Discover Magazine, January/February 2013 by Todd Pitock

     Polio, wiped out in all but three countries, seemed headed for eradication.  But last year, politics and economics got in the way.

     Ultimately Rotary's aim is global polio eradication and this goal is tantalizingly close:  Infection rates dropped from some 350,000 new cases in 1988 to just 650 in 2011.  But 2012 saw two dangerous developments that threatened to reverse progress:  Decreased funding for anti-polio efforts and political resistance to vaccinations in regions where the disease persists.  "We're at a tipping point", says Carol Pandak, the program manager of Rotary's PolioPlus vaccination program.  With this years progress, eradication is within reach, but we need to overcome the obstacles and increase coverage in the remaining areas to reach our goal, she warns. 

     Polio is a highly contagious virus that usually spreads through feces and enters through the mouth.  It attacks the spinal cord and brain stem and can paralyze arms, legs and the muscles that control breathing, swallowing and speech.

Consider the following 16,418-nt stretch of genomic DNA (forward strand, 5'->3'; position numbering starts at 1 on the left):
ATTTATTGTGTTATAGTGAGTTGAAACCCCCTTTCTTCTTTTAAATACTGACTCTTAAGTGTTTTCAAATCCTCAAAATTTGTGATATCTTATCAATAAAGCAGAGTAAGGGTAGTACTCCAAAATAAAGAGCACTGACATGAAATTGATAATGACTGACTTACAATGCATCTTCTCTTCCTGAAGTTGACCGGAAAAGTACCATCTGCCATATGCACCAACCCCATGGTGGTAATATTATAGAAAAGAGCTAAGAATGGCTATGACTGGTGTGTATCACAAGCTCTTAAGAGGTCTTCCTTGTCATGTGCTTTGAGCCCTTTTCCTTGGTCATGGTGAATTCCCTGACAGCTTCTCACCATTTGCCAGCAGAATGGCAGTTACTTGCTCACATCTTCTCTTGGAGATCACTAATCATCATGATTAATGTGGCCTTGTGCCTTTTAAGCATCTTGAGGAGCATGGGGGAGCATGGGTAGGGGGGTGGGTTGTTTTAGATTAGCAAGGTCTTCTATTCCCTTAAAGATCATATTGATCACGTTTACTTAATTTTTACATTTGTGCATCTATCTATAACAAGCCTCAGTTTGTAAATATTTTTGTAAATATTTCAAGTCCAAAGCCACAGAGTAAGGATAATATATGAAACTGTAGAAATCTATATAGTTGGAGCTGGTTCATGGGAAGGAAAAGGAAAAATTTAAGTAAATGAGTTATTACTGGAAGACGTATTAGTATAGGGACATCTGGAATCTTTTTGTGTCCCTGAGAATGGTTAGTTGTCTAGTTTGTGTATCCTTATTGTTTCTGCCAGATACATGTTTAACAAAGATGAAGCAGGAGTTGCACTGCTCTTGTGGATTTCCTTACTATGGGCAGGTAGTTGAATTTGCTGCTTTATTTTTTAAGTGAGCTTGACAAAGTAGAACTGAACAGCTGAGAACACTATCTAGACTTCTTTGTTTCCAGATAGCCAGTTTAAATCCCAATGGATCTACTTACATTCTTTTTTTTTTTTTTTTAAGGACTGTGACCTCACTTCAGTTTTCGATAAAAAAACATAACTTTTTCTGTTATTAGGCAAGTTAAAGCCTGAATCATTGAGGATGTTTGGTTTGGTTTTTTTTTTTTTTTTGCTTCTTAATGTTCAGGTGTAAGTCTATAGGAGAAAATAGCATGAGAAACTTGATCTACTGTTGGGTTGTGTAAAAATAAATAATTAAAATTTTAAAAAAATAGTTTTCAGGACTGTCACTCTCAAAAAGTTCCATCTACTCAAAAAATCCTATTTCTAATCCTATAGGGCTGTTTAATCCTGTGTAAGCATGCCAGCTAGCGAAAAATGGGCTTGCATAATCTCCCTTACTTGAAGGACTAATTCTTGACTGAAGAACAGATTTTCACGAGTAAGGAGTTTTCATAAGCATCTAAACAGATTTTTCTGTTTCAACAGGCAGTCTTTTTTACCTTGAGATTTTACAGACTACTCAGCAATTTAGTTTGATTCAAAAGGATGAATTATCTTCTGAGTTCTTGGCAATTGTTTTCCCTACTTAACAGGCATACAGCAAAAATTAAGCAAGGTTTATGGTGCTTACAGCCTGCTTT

The scale of this initiative funded largely by Rotary International, the Bill and Melinda Gates Foundation, the World Health Organiization (WHO), Unicef, the U.S. Centers for Disease Control and Prevention, and many national governments, is unprecedented.  Health-care workers have immunized 2.5 billion children at a cost of more than $8 billion since 1988.  WHO estimates that, as a result, over 10 million children have been spared from paralysis. 

     The obstacles standing in the way of eradication are layered, from political conflict to lost funding.  False rumors have circulated in some countries from a 'Western plot to sterilize children to that the vaccination was a CIA plot using the health vaccination clinic to gather information for drone strikes'.  Diminished funding for the Global Polio Eradication Initiative has deepened the problem.  The lack of funds is already jeopardizing anti-polio efforts.  In August 2012, a discussion in the Lancet stated that 68 poiio campaigns in 33 countries have been canceled.  "We need to finish the job", Pandak says.  "If reduced funding continues, children will be susceptible and the virus will return and spread.  We'll be right back where we started".       by Todd Pitock